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Since I wanted to drop some tables, and somebody suggested below and I did it:

postgres=# drop schema public cascade;
postgres=# create schema public;

Then I got problem when creating a new database, such as:

postgres=# create database test;
postgres=# \c test
You are now connected to database "test" as user "postgres".
test=# create table hi(id int primary key);
*ERROR:  no schema has been selected to create in*

You can see I got error
ERROR: no schema has been selected to create in*

How can I restore the public schema?
I suggest people never do "drop schema public cascade;" if we don't know how to restore. Can somebody help me out?

Thanks and regards,

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2 Answers 2

up vote 14 down vote accepted

The error message pops up, when none of the schemas in your search_path can be found.
Either it is mis-configured. What do you get for this?

SHOW search_path;

Or you deleted the public schema from your standard system database template1. You may have been connected to the wrong database when you ran drop schema public cascade;

As the name suggests, this is the template for creating new databases. Therefore, every new database starts out without the (default) schema public now - while your default search_path probably has 'public' in it.

Just run:


in the database template1 (or any other db where you need it).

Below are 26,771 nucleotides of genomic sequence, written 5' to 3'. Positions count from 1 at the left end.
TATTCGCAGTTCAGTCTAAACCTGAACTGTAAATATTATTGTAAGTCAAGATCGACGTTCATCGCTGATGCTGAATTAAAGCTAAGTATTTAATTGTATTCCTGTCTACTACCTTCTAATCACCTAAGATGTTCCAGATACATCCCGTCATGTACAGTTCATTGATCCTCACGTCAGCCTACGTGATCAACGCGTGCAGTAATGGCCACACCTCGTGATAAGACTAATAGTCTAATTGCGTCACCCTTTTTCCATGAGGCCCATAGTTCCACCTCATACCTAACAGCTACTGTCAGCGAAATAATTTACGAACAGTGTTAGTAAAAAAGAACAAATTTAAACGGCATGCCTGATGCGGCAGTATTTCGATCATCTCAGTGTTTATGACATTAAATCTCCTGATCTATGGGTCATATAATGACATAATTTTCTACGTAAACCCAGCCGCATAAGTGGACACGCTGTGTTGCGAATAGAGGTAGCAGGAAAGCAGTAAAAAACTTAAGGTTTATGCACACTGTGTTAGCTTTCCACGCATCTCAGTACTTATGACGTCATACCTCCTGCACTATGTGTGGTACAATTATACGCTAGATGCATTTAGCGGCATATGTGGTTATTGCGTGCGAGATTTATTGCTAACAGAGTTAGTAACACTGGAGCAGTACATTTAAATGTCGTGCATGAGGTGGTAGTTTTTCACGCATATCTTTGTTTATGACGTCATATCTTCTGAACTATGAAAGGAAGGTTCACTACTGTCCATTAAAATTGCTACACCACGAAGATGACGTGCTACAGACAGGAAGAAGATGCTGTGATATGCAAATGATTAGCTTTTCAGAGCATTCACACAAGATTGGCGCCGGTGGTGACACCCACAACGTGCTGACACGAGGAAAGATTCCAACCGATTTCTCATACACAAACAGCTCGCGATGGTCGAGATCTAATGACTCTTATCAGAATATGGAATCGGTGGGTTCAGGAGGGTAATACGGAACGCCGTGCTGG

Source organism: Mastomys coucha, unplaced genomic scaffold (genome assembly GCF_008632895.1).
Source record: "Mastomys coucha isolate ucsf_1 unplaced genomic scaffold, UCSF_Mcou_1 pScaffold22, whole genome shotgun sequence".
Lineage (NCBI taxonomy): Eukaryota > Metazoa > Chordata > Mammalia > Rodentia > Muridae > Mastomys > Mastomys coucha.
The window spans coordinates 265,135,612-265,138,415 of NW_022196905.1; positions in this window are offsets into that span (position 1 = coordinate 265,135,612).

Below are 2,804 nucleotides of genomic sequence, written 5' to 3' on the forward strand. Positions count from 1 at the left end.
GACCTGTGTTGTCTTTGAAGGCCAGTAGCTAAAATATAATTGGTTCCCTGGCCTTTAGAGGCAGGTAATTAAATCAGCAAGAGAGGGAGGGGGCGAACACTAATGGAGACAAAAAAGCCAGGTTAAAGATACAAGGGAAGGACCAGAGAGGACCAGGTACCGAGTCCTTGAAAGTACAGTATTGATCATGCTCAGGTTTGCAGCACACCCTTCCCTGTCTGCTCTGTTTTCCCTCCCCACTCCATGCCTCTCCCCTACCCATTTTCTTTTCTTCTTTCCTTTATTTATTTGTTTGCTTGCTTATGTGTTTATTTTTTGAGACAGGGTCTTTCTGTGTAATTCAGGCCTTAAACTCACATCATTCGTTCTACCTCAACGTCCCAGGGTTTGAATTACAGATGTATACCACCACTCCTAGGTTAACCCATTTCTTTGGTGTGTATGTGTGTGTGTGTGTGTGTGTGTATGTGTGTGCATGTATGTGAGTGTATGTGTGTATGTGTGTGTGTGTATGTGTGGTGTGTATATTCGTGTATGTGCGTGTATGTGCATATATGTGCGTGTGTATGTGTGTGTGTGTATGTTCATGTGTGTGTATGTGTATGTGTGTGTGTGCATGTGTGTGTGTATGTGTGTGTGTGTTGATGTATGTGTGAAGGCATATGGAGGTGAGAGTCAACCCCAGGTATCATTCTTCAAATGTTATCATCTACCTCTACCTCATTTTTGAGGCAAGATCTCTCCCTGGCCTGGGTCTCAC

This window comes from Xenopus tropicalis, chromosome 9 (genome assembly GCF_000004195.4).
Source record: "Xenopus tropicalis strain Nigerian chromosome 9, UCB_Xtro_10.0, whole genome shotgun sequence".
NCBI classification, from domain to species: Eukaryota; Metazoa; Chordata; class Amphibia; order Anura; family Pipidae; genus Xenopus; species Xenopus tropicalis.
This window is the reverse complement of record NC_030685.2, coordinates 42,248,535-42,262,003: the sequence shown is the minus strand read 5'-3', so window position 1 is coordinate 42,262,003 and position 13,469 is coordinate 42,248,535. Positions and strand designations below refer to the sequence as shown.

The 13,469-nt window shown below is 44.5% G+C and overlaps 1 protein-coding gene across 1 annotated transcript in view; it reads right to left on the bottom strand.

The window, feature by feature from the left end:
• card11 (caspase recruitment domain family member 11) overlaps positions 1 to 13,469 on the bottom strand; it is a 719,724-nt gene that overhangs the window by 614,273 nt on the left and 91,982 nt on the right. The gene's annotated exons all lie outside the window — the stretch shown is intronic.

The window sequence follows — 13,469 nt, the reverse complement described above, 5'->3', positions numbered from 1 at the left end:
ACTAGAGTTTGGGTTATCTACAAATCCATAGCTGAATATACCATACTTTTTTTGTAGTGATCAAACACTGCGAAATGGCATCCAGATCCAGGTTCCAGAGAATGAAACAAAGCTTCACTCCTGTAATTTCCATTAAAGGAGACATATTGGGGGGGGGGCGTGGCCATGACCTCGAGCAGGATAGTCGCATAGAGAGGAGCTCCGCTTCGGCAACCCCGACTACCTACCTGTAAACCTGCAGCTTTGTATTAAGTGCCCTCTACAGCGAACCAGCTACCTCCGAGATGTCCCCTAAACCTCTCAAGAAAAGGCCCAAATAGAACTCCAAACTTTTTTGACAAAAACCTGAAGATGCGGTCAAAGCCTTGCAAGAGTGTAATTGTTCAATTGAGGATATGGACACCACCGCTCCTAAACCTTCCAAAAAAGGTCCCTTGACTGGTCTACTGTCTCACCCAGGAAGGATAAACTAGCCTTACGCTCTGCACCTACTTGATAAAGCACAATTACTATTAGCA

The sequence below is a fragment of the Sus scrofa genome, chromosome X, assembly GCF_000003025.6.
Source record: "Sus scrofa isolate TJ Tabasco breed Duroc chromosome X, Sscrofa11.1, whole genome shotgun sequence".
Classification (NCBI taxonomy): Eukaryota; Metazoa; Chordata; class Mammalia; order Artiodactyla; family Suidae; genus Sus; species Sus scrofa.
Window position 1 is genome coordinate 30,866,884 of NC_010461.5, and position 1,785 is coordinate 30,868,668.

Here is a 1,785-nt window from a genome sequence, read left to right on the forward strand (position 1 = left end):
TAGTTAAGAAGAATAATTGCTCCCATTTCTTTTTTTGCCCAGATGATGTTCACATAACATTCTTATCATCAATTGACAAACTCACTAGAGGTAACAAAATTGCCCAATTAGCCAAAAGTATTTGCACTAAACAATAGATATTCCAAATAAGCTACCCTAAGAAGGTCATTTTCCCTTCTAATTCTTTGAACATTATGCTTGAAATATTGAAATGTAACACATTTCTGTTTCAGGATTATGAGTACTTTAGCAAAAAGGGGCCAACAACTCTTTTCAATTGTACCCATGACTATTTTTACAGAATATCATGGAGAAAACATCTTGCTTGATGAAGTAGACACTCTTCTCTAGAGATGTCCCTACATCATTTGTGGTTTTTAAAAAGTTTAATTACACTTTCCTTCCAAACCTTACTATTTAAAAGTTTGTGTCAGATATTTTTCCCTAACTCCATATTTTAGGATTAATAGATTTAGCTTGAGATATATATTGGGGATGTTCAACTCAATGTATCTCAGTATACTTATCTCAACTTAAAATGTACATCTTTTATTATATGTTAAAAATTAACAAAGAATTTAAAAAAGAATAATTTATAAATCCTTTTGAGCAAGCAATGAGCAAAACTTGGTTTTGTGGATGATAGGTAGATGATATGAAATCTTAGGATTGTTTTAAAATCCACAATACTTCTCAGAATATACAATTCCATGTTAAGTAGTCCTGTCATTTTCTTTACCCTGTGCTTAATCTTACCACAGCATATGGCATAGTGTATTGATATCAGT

The advice with DROP SCHEMA ... CASCADE to destroy all objects in it quickly, is otherwise valid.

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Super! Thank you so much! Yes, after I run 'CREATE SCHEMA public;' in template1, I can create new database in public schema. –  user1342336 Jan 11 '13 at 21:36
@user1342336: Cool. :) Just to be clear: a schema is in a database, not the other way round. DB cluster -> DB -> schema -> table. –  Erwin Brandstetter Jan 11 '13 at 21:44
Great! Thanks a lot for clarifying that for me! –  user1342336 Jan 14 '13 at 18:27

That advice can cause some trouble if you have an application user (like 'postgres') and run the DROP/CREATE commands as a different user. This would happen if, for example, you're logged in as 'johndoe@localhost' and simply hit psql mydatabase. If you do that, the new schema's owner will be johndoe, not 'postgres' and when your application comes along to create the tables it needs, it wont see the new schema.

To give ownership back to your application's user (assuming that user is 'postgres'), you can simply run (form the same psql prompt as your local user):

ALTER SCHEMA public OWNER to postgres;

and you'll be all set.

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